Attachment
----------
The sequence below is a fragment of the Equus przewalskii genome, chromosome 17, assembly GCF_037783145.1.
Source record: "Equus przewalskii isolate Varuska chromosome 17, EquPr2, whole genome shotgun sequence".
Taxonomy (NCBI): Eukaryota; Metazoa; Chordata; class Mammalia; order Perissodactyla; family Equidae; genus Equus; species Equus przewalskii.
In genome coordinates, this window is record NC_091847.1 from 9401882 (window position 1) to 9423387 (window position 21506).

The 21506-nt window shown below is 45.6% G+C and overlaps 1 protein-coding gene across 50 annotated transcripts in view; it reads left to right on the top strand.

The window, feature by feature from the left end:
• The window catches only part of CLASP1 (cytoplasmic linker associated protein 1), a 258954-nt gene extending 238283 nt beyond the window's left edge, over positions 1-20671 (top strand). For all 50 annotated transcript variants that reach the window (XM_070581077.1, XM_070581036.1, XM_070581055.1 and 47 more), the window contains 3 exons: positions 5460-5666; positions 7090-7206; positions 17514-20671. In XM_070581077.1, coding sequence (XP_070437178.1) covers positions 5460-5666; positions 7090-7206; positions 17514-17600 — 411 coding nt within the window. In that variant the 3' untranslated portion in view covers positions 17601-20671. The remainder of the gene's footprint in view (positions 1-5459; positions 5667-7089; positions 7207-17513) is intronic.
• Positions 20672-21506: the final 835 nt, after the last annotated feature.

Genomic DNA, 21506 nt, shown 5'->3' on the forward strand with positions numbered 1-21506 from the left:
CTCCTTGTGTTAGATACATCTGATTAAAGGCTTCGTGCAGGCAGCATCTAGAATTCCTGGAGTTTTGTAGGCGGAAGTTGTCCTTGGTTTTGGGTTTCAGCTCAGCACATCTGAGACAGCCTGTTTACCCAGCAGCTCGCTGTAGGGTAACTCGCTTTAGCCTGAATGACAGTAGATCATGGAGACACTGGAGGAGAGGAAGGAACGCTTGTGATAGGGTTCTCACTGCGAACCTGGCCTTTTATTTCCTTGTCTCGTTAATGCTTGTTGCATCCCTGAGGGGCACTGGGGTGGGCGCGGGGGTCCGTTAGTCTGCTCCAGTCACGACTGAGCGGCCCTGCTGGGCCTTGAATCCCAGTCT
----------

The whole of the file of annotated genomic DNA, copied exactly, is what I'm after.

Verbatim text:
The sequence below is a fragment of the Equus przewalskii genome, chromosome 17, assembly GCF_037783145.1.
Source record: "Equus przewalskii isolate Varuska chromosome 17, EquPr2, whole genome shotgun sequence".
Taxonomy (NCBI): Eukaryota; Metazoa; Chordata; class Mammalia; order Perissodactyla; family Equidae; genus Equus; species Equus przewalskii.
In genome coordinates, this window is record NC_091847.1 from 9401882 (window position 1) to 9423387 (window position 21506).

The 21506-nt window shown below is 45.6% G+C and overlaps 1 protein-coding gene across 50 annotated transcripts in view; it reads left to right on the top strand.

The window, feature by feature from the left end:
• The window catches only part of CLASP1 (cytoplasmic linker associated protein 1), a 258954-nt gene extending 238283 nt beyond the window's left edge, over positions 1-20671 (top strand). For all 50 annotated transcript variants that reach the window (XM_070581077.1, XM_070581036.1, XM_070581055.1 and 47 more), the window contains 3 exons: positions 5460-5666; positions 7090-7206; positions 17514-20671. In XM_070581077.1, coding sequence (XP_070437178.1) covers positions 5460-5666; positions 7090-7206; positions 17514-17600 — 411 coding nt within the window. In that variant the 3' untranslated portion in view covers positions 17601-20671. The remainder of the gene's footprint in view (positions 1-5459; positions 5667-7089; positions 7207-17513) is intronic.
• Positions 20672-21506: the final 835 nt, after the last annotated feature.

Genomic DNA, 21506 nt, shown 5'->3' on the forward strand with positions numbered 1-21506 from the left:
CTCCTTGTGTTAGATACATCTGATTAAAGGCTTCGTGCAGGCAGCATCTAGAATTCCTGGAGTTTTGTAGGCGGAAGTTGTCCTTGGTTTTGGGTTTCAGCTCAGCACATCTGAGACAGCCTGTTTACCCAGCAGCTCGCTGTAGGGTAACTCGCTTTAGCCTGAATGACAGTAGATCATGGAGACACTGGAGGAGAGGAAGGAACGCTTGTGATAGGGTTCTCACTGCGAACCTGGCCTTTTATTTCCTTGTCTCGTTAATGCTTGTTGCATCCCTGAGGGGCACTGGGGTGGGCGCGGGGGTCCGTTAGTCTGCTCCAGTCACGACTGAGCGGCCCTGCTGGGCCTTGAATCCCAGTCT